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LifeWay taps Bellevue history in producing music collection

MEMPHIS, Tenn. (BP)–One church. Twenty-eight thousand members. Four hundred singers. One minister of music. One hundred years.

“So many memories came back on that Sunday; I really appreciated it,” said Edith Malone, a member of Bellevue Baptist Church in Memphis, Tenn. “I thought it was very inspirational as well as emotional.”

Malone was talking about “To the Glory of God,” a collection of music commemorating Bellevue’s 100-year anniversary. Bellevue Baptist Church minister of music Jim Whitmire and LifeWay Christian Resources of the Southern Baptist convention paired up to develop the program in 2001, and Bellevue’s choir performed the work May 4.

Every song in the program, both old and new, has a link to Bellevue’s history in one way or another, but Randy Smith, editor in chief in music, publishing and recording at LifeWay, said the music is appropriate for any church to perform. Genevox, the music publishing section of LifeWay, produced a compact disc and choral book of the program so other churches can perform the selections, which include new arrangements of old favorites and contemporary praise choruses, as well as new songs.

“Of course, it was geared to Bellevue’s past, but I think it could be applied to any church,” said Malone, a member of Bellevue since 1929. “I had company from out of town with me the day of the program at Bellevue, and they really enjoyed the music.”

A blend of old and new, “To the Glory of God” is an example of what Whitmire calls a wedding between traditional and contemporary worship. “I think it speaks the name it was given — ‘To the Glory of God,'” Whitmire said. “The thing I like about it is that it’s Christ-centered. It speaks to the heart of worship.”

The program has three songs that were written specifically for the project. One of the songs, “The Changeless Christ” by Mike Harland, an exclusive writer for LifeWay, and arranged by Don Hart, uses a recorded excerpt from a sermon of Ramsey Pollard, pastor of Bellevue from 1960-72.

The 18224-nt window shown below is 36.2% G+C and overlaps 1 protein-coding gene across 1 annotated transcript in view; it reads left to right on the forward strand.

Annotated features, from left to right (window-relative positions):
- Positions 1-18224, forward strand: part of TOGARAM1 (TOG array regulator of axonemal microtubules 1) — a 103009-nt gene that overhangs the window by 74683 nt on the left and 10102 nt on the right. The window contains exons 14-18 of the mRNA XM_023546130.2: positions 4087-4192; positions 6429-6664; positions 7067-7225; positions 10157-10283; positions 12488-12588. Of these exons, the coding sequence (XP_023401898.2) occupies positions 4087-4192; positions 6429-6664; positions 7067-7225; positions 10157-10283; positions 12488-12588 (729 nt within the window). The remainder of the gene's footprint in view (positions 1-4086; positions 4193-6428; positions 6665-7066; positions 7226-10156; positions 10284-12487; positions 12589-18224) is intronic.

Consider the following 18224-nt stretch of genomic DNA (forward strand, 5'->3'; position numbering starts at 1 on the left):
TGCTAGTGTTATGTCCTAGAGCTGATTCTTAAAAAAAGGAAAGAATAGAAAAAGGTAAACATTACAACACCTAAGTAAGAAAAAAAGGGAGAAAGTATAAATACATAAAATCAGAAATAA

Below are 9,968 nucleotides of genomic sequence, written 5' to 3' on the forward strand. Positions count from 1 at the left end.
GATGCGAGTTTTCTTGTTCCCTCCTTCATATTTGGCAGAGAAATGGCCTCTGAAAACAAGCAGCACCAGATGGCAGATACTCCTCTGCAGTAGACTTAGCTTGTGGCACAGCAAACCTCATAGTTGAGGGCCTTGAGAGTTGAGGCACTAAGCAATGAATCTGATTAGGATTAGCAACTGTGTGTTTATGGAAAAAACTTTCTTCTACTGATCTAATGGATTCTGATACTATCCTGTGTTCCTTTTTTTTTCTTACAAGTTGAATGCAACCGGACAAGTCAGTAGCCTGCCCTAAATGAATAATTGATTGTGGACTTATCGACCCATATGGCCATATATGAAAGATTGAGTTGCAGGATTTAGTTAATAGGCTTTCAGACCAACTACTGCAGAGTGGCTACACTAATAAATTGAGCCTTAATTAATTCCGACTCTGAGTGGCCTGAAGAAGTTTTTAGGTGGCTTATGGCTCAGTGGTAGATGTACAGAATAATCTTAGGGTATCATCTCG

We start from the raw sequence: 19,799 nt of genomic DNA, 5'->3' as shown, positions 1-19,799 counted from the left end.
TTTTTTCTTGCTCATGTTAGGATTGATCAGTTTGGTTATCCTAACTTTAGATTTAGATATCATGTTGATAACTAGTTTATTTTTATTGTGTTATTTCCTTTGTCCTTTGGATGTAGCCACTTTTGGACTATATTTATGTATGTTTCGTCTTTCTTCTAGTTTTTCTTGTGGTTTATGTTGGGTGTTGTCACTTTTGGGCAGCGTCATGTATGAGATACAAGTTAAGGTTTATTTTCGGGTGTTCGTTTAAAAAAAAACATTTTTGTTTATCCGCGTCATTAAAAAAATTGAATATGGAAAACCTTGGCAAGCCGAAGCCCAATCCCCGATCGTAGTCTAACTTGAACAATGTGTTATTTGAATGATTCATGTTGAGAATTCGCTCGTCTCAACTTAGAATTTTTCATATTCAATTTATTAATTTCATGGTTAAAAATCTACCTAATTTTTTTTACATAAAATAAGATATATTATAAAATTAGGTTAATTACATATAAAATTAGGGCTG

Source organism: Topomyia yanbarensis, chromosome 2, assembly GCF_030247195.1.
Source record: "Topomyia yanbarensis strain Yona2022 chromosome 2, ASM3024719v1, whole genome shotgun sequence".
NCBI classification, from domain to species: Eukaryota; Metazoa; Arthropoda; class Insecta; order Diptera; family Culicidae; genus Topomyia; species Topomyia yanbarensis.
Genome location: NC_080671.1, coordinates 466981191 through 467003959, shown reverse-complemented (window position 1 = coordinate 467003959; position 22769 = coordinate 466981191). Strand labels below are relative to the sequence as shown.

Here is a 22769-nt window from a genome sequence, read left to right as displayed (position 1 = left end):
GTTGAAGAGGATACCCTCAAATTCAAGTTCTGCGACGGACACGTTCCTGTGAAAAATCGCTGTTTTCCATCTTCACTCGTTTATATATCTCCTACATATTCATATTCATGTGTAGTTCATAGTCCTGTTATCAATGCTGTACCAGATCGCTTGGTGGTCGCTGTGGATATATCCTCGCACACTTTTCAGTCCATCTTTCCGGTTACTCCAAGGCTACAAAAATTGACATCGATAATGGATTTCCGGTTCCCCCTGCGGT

Another of the songs written for “To the Glory of God” uses an old favorite of Bellevue’s as inspiration; “Let Mount Zion Rejoice.” Whitmire told Smith about the old choral number, and songwriters Travis Cottrell and David Moffett used one measure of the original song to create a new song. The song reminded Malone of “Payday Someday,” a famous sermon of R.G. Lee, who pastored the church from 1927-60. Malone said the church sang the song every time Lee preached “Payday Someday.”

Daryl K. Williams wrote “The Lily of My Valley,” based on Psalm 126:6, which says, “though one goes along weeping, … He will surely come back with shouts of joy.”

Smith said the other songs in the program are varied and balanced festival arrangements.

Whitmire contacted Genevox in 2001 to inquire about using the Bellevue choir to record a project.

“I just felt at home with them,” Whitmire said. “I knew them better than I knew any other publishing house.”

Whitmire previously teamed up with Genevox to publish “Crown Him Lord of All” and said he felt like it was time to produce another. “I wanted it to cross the bridge between people my age and young people,” he said. “I wanted it to be as fresh as possible.

“I was really amazed by the way it turned out. I couldn’t be more pleased.”

“To the Glory of God” will be available to churches and music ministries in July.

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  • Leslie Ann Shoemake